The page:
- Offer a prize to the winning designer -- perhaps a free book of their choice!
- 90-second Newbery
The 90-second Newbery contest is one of the most creative ways to get your students engaged with their favorite book. Choose a few of the best videos from previous years to show kids how wild they can be (as James Kennedy, founder of the contest, wrote, "The 90-Second Newberys people have submitted in the past three years have been ingenious, hilarious, and impressive—from musicals to stop-motion Claymation, from puppet shows to Minecraft!") To get them even more excited, let them know that their video will be shown to a packed audience at the official 90-second Newbery film screening at New York Public Library's Stephen A. Schwarzman Building, held in March. Information about the contest is available here:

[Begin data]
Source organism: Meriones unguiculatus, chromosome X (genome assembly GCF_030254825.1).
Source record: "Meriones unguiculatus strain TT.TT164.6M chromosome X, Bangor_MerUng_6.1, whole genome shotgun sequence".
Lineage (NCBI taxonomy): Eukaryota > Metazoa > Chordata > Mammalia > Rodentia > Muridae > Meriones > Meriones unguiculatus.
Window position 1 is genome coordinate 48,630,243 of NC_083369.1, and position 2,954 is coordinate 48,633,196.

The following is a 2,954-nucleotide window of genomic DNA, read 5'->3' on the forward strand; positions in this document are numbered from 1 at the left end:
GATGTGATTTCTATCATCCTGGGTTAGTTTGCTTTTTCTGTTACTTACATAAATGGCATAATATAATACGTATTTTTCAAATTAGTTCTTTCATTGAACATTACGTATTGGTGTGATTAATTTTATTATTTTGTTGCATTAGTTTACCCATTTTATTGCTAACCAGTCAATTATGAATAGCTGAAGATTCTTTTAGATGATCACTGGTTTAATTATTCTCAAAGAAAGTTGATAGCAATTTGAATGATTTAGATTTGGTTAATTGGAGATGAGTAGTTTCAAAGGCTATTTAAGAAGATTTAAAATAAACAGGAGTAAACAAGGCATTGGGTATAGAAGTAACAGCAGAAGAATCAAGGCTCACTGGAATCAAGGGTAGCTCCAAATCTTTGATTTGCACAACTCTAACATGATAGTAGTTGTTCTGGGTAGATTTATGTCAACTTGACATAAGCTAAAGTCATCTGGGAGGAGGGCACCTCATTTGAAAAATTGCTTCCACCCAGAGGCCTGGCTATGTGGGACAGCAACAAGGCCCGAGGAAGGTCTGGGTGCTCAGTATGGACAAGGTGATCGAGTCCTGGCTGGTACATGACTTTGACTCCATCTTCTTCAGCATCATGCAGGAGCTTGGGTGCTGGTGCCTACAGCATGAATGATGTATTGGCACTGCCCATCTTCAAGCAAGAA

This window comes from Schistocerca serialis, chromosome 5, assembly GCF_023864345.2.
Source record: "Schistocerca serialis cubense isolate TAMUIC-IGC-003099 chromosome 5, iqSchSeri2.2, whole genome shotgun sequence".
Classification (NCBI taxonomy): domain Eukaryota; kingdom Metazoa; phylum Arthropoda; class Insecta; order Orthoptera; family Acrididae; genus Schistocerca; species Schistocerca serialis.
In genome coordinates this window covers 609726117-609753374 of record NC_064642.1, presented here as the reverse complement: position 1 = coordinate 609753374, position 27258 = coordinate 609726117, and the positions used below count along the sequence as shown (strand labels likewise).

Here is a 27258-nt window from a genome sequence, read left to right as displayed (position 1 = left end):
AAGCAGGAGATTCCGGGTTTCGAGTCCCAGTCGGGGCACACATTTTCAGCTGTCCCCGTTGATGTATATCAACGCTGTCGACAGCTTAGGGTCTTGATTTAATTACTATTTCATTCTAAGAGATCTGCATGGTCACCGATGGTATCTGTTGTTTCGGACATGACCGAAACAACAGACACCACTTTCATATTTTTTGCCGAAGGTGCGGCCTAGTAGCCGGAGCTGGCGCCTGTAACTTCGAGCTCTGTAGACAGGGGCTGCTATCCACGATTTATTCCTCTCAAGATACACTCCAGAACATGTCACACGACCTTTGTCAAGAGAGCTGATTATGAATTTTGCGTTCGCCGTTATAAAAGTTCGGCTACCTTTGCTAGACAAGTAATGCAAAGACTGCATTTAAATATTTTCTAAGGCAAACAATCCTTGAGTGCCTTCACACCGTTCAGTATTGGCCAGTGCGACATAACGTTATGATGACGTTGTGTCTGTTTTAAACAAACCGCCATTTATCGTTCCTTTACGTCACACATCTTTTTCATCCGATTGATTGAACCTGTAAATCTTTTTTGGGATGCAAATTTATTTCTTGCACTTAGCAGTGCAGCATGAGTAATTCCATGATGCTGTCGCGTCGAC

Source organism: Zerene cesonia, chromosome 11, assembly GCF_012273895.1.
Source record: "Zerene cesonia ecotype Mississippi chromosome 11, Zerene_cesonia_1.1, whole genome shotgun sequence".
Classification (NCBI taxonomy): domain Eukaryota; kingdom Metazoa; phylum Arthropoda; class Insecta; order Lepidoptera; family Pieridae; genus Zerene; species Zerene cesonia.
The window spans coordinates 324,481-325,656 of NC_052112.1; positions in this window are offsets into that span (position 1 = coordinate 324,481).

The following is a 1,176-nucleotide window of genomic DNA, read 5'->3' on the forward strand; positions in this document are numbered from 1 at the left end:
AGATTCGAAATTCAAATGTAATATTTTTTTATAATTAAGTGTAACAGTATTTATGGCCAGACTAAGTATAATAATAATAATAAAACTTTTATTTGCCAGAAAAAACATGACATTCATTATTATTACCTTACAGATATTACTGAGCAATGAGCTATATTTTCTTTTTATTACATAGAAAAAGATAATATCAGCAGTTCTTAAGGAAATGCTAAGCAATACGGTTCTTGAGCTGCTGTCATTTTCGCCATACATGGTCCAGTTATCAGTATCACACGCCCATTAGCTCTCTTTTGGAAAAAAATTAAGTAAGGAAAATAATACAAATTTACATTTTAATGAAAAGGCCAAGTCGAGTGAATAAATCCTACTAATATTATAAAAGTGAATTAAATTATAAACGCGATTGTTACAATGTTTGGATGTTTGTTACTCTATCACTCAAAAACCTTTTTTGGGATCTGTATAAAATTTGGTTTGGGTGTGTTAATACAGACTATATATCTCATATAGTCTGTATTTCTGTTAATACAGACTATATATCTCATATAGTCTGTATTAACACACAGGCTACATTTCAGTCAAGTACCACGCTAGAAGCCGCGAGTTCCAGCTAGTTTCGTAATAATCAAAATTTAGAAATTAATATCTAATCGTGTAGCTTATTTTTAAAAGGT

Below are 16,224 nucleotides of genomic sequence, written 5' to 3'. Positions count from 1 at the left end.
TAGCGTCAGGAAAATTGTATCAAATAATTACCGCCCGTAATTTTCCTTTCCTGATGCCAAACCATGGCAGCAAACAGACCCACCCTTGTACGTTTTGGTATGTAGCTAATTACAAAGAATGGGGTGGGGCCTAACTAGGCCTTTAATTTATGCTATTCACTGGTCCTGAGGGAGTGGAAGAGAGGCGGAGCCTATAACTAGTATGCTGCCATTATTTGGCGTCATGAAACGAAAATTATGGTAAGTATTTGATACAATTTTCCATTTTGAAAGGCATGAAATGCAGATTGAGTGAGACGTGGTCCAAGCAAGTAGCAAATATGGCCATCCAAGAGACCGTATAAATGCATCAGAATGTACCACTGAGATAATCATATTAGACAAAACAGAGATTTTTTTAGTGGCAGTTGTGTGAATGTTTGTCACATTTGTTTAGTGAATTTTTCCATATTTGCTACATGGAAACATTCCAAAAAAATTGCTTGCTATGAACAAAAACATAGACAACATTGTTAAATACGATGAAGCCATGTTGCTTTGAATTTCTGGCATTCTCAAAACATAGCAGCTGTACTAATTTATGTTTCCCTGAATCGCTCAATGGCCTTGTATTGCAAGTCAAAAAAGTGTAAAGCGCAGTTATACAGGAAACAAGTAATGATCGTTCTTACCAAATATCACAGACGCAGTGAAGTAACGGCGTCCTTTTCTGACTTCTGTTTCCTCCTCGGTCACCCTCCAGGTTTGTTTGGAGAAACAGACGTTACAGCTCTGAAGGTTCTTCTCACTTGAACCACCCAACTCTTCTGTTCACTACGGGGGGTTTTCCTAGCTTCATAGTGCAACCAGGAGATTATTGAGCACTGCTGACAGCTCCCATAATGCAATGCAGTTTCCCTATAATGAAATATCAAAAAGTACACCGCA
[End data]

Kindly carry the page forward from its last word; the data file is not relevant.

- Organize a book “speed dating” party (see http://riyl.wikispaces.com/Book+Activities for instructions).
- Host a "Book Lovers' Ball," where students bring their favorite book as their "date". Have students book talk their "date." Then, dancing, munchies, and photos!
Buddy Reading programs can be very effective ways to generate reading enthusiasm among students. They can be designed to pair younger students with older students, or young readers with volunteers from local community groups, businesses, or the PTO. Below are a few excellent sources of information on how to set up a Buddy Reading program in your school, as well as a NYC-area organization that pairs corporate volunteers with local schools: